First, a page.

That concession [keeping its nuclear infrastructure in place] creates a real danger that Iran could get to the bomb by violating the deal.
But the second major concession [the sunset clause] creates an even greater danger that Iran could get to the bomb by keeping the deal.
Takeyh’s current concerns about Iran’s nuclear program mark a significant shift in his views. Ten years ago, Takeyh argued that there was no reason to fear Iran, as “its foreign policy is no longer that of a revolutionary state,” and thus, no longer a global threat.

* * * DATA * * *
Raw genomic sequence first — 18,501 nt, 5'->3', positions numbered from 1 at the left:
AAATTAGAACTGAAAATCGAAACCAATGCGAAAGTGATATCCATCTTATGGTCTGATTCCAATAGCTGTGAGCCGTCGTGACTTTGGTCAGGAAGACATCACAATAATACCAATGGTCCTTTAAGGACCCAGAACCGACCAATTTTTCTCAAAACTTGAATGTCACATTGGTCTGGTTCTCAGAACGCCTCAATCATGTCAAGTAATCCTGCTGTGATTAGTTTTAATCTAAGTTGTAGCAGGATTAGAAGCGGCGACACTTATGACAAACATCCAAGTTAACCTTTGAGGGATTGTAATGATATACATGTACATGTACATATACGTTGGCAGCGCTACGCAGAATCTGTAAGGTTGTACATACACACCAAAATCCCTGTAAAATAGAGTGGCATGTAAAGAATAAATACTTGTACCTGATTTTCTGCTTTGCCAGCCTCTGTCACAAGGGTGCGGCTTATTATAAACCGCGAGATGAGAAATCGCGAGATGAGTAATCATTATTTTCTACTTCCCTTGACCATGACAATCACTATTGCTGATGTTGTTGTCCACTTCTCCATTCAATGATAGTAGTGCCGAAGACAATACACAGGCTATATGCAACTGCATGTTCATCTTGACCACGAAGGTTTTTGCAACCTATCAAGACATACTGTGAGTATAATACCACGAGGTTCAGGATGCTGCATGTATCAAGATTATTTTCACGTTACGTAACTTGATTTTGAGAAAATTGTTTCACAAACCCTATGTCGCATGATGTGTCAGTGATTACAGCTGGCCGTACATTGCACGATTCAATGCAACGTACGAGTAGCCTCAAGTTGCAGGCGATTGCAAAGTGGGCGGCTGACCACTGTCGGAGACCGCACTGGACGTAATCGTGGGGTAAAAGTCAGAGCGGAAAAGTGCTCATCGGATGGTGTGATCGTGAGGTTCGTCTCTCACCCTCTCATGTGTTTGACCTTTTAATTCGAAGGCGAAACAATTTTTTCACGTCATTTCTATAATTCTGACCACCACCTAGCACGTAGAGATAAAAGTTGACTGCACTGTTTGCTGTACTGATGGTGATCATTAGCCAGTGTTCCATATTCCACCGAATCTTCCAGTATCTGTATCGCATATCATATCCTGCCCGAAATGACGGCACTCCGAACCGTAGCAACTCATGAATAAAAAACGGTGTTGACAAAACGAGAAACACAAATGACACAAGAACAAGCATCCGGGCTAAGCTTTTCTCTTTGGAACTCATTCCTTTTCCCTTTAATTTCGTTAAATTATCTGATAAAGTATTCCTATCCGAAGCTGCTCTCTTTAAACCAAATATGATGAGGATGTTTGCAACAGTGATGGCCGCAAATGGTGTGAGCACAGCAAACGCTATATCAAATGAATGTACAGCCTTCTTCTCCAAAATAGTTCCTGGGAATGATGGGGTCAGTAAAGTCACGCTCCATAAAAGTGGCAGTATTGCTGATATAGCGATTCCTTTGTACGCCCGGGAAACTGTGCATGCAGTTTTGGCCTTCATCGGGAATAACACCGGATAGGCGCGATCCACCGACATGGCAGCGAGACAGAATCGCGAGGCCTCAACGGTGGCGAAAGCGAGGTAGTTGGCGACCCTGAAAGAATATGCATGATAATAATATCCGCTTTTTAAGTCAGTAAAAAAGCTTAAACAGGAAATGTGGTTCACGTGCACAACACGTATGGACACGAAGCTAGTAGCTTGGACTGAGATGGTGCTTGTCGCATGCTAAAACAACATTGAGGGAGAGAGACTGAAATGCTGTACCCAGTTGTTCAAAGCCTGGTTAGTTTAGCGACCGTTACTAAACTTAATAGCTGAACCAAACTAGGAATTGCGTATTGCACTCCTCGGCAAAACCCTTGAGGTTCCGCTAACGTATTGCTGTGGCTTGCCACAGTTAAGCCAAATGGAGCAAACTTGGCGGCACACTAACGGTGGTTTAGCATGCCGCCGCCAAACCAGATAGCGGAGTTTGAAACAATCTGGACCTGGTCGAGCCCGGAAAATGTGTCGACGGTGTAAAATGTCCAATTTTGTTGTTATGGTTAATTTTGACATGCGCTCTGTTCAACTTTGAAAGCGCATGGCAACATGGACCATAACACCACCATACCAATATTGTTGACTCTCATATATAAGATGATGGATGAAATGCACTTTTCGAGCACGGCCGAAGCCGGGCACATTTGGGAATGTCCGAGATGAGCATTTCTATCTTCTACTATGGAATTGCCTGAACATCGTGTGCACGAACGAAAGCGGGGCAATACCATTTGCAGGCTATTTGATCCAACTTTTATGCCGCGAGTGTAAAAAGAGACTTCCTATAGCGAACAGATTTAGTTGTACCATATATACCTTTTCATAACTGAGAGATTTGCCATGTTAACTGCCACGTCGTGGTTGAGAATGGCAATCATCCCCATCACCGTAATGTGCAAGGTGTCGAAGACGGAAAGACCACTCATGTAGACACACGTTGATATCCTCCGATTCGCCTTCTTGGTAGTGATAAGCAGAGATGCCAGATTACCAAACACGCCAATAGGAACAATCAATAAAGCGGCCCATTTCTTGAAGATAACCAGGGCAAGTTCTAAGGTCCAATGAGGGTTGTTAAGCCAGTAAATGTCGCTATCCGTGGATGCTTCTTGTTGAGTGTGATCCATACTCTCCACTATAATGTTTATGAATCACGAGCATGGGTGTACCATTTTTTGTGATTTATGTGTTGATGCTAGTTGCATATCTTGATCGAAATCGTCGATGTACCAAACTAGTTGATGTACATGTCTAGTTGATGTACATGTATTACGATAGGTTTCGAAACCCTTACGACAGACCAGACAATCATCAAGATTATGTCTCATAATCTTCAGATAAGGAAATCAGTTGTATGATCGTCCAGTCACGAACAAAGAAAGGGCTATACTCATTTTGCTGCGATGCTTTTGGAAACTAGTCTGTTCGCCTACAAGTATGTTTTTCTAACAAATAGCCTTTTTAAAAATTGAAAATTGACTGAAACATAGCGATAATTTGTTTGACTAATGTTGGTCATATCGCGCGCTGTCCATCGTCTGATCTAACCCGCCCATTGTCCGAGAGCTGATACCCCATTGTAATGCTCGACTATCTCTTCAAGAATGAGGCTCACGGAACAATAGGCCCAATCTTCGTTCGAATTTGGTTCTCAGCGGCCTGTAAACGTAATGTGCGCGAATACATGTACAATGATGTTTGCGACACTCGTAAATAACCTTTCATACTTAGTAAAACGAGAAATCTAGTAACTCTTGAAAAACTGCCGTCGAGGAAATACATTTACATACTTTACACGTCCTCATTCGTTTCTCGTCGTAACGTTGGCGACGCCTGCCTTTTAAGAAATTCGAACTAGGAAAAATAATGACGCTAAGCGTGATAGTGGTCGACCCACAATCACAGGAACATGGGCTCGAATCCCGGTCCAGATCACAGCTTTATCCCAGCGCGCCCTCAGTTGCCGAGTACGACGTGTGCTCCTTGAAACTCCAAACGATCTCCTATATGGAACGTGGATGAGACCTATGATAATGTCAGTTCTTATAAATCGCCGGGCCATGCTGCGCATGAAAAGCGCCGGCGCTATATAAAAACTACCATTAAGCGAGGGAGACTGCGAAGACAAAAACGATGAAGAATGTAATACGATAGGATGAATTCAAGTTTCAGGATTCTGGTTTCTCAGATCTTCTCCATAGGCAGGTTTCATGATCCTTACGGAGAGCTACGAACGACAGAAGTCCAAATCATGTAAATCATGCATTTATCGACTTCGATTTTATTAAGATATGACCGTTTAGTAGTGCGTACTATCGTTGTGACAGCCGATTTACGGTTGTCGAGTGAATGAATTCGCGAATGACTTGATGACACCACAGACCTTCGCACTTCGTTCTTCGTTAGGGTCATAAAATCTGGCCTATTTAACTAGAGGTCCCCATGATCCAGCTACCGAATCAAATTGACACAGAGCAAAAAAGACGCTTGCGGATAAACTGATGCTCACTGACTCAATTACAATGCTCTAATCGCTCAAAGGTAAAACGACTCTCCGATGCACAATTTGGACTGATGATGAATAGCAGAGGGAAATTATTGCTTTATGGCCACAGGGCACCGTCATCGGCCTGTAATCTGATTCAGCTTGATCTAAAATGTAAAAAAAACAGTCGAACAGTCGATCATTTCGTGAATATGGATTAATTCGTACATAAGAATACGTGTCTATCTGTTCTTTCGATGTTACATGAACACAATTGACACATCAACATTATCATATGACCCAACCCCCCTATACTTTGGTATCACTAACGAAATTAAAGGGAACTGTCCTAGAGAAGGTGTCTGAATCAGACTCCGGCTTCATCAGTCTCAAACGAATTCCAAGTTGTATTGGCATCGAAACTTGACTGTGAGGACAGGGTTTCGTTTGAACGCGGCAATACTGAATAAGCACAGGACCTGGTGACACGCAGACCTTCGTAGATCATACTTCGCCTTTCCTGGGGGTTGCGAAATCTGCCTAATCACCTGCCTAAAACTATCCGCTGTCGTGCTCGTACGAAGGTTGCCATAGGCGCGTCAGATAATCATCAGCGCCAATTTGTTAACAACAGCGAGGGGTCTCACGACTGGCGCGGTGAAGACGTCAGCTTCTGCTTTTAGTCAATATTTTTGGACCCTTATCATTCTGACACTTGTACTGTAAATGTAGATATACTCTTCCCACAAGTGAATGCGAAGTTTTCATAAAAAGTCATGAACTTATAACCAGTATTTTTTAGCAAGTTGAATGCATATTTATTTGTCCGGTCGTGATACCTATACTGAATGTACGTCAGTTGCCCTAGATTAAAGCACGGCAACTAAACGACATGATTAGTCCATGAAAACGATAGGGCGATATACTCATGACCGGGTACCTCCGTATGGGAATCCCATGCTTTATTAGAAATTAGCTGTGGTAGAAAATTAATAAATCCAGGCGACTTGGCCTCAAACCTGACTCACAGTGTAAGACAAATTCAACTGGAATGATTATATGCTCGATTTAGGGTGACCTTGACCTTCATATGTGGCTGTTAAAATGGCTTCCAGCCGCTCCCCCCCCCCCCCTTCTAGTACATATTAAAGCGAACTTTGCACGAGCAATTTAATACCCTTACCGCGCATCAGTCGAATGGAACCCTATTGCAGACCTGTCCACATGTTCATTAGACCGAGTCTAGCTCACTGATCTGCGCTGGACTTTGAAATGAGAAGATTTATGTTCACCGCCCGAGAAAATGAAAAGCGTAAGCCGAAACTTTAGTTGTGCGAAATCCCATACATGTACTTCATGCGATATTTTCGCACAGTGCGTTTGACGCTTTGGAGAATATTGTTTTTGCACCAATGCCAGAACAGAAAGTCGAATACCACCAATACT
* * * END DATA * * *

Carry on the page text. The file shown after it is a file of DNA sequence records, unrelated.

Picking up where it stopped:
Like generations of men in his ultra-Orthodox (Haredi) family in Israel, 36-year-old Moshe Friedman never learned mathematics, science, English or any other “secular” subject. Until age 30, he spent long hours in yeshiva studying Talmud to the exclusion of all else. “Then I realized I wanted to explore a little bit, to know new fields and meet new people and go on new adventures,” he tells ISRAEL21c in excellent self-taught English. “I found out that Israel is the startup nation, and I said, ‘Why shouldn’t I do that too?’” Friedman personifies the slow but steady move toward high-tech careers among Israel’s Haredi population. Although higher education, military service and professional pursuits still are discouraged in favor of yeshiva studies, the economic reality of supporting large families and the desire to be part of the modern tech revolution are driving a sea change in which Friedman plays a key role. “I tried to get introduced to investors, and they looked at me like I was an alien,” says Friedman. Then he met Israel’s “high-tech godfather,” Yossi Vardi, at a startup competition. Vardi listened to Friedman’s story and said, “We secular people are very upset with Haredim because they don’t go to the army and work, but if they want to start a business we don’t help. I’d like to help you do something about this.” Vardi introduced Friedman to Cisco executive Zika Abzuk, and this unlikely threesome decided to tackle the problem together. In collaboration with Cisco, 18 months ago Friedman founded KamaTech to begin building a coalition of companies in Israel — including Cisco, Intel, Verisense, Google, Microsoft, IBM, Citibank, Check Point and others — willing to consider hiring qualified ultra-Orthodox engineers. With funding from prominent Israeli entrepreneurs and the UJA Federation in New York, KamaTech also brings industry leaders to speak at member meetings. Friedman estimates that about 12,000 Haredi Israelis are currently qualified to work in the high-tech industry. (via Israel21c)